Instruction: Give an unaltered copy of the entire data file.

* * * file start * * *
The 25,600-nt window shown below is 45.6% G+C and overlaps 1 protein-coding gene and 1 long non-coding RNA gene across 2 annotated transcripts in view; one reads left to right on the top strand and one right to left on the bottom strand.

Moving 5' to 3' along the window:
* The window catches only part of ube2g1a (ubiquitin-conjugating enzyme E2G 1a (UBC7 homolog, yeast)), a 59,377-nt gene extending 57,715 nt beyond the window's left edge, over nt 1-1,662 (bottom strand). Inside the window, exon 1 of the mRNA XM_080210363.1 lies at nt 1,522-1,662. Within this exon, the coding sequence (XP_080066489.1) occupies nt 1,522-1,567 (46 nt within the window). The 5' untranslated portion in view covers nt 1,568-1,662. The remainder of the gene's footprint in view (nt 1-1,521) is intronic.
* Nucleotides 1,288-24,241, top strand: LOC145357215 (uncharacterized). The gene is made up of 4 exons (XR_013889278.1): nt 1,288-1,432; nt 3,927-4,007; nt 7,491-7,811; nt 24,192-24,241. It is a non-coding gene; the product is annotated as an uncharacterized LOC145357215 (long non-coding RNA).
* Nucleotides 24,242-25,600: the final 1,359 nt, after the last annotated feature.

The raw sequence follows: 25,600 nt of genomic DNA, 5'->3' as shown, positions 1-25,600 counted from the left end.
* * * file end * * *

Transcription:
The 25,600-nt window shown below is 45.6% G+C and overlaps 1 protein-coding gene and 1 long non-coding RNA gene across 2 annotated transcripts in view; one reads left to right on the top strand and one right to left on the bottom strand.

Moving 5' to 3' along the window:
* The window catches only part of ube2g1a (ubiquitin-conjugating enzyme E2G 1a (UBC7 homolog, yeast)), a 59,377-nt gene extending 57,715 nt beyond the window's left edge, over nt 1-1,662 (bottom strand). Inside the window, exon 1 of the mRNA XM_080210363.1 lies at nt 1,522-1,662. Within this exon, the coding sequence (XP_080066489.1) occupies nt 1,522-1,567 (46 nt within the window). The 5' untranslated portion in view covers nt 1,568-1,662. The remainder of the gene's footprint in view (nt 1-1,521) is intronic.
* Nucleotides 1,288-24,241, top strand: LOC145357215 (uncharacterized). The gene is made up of 4 exons (XR_013889278.1): nt 1,288-1,432; nt 3,927-4,007; nt 7,491-7,811; nt 24,192-24,241. It is a non-coding gene; the product is annotated as an uncharacterized LOC145357215 (long non-coding RNA).
* Nucleotides 24,242-25,600: the final 1,359 nt, after the last annotated feature.

The raw sequence follows: 25,600 nt of genomic DNA, 5'->3' as shown, positions 1-25,600 counted from the left end.